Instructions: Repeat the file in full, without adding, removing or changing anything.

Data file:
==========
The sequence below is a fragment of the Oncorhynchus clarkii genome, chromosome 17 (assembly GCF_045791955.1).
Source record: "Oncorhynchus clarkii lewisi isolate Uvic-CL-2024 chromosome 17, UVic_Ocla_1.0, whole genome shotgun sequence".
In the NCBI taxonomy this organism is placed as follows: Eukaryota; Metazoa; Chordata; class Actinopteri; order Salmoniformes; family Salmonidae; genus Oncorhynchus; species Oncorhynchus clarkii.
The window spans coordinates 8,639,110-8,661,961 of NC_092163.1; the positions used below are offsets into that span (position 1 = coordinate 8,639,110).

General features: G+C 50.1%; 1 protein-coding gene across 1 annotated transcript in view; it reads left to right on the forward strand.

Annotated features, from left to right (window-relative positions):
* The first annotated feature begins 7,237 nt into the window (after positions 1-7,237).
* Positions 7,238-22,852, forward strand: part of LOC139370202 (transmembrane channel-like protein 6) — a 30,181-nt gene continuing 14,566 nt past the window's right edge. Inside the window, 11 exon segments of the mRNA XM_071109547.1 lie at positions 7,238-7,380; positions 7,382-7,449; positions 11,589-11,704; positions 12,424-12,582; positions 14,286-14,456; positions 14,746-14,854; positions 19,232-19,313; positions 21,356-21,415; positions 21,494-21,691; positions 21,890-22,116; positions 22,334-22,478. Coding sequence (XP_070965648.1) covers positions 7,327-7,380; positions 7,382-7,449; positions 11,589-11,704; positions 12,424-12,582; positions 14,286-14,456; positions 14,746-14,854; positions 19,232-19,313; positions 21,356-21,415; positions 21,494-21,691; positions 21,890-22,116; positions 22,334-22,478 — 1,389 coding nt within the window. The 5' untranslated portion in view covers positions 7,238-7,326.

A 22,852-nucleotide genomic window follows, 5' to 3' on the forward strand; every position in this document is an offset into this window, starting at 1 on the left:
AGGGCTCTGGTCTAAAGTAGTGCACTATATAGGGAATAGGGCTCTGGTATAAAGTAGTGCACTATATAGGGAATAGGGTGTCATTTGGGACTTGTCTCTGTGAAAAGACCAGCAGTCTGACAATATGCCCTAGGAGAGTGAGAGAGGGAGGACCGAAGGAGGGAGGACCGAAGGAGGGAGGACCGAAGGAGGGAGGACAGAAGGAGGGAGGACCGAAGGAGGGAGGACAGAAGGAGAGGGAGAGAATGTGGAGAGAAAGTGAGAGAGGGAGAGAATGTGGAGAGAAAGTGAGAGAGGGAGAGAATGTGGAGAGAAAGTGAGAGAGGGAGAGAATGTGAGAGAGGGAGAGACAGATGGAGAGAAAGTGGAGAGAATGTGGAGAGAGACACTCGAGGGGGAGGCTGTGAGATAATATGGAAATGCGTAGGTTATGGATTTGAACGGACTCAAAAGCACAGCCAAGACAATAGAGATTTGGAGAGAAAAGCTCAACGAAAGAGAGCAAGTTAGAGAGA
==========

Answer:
The sequence below is a fragment of the Oncorhynchus clarkii genome, chromosome 17 (assembly GCF_045791955.1).
Source record: "Oncorhynchus clarkii lewisi isolate Uvic-CL-2024 chromosome 17, UVic_Ocla_1.0, whole genome shotgun sequence".
In the NCBI taxonomy this organism is placed as follows: Eukaryota; Metazoa; Chordata; class Actinopteri; order Salmoniformes; family Salmonidae; genus Oncorhynchus; species Oncorhynchus clarkii.
The window spans coordinates 8,639,110-8,661,961 of NC_092163.1; the positions used below are offsets into that span (position 1 = coordinate 8,639,110).

General features: G+C 50.1%; 1 protein-coding gene across 1 annotated transcript in view; it reads left to right on the forward strand.

Annotated features, from left to right (window-relative positions):
* The first annotated feature begins 7,237 nt into the window (after positions 1-7,237).
* Positions 7,238-22,852, forward strand: part of LOC139370202 (transmembrane channel-like protein 6) — a 30,181-nt gene continuing 14,566 nt past the window's right edge. Inside the window, 11 exon segments of the mRNA XM_071109547.1 lie at positions 7,238-7,380; positions 7,382-7,449; positions 11,589-11,704; positions 12,424-12,582; positions 14,286-14,456; positions 14,746-14,854; positions 19,232-19,313; positions 21,356-21,415; positions 21,494-21,691; positions 21,890-22,116; positions 22,334-22,478. Coding sequence (XP_070965648.1) covers positions 7,327-7,380; positions 7,382-7,449; positions 11,589-11,704; positions 12,424-12,582; positions 14,286-14,456; positions 14,746-14,854; positions 19,232-19,313; positions 21,356-21,415; positions 21,494-21,691; positions 21,890-22,116; positions 22,334-22,478 — 1,389 coding nt within the window. The 5' untranslated portion in view covers positions 7,238-7,326.

A 22,852-nucleotide genomic window follows, 5' to 3' on the forward strand; every position in this document is an offset into this window, starting at 1 on the left:
AGGGCTCTGGTCTAAAGTAGTGCACTATATAGGGAATAGGGCTCTGGTATAAAGTAGTGCACTATATAGGGAATAGGGTGTCATTTGGGACTTGTCTCTGTGAAAAGACCAGCAGTCTGACAATATGCCCTAGGAGAGTGAGAGAGGGAGGACCGAAGGAGGGAGGACCGAAGGAGGGAGGACCGAAGGAGGGAGGACAGAAGGAGGGAGGACCGAAGGAGGGAGGACAGAAGGAGAGGGAGAGAATGTGGAGAGAAAGTGAGAGAGGGAGAGAATGTGGAGAGAAAGTGAGAGAGGGAGAGAATGTGGAGAGAAAGTGAGAGAGGGAGAGAATGTGAGAGAGGGAGAGACAGATGGAGAGAAAGTGGAGAGAATGTGGAGAGAGACACTCGAGGGGGAGGCTGTGAGATAATATGGAAATGCGTAGGTTATGGATTTGAACGGACTCAAAAGCACAGCCAAGACAATAGAGATTTGGAGAGAAAAGCTCAACGAAAGAGAGCAAGTTAGAGAGA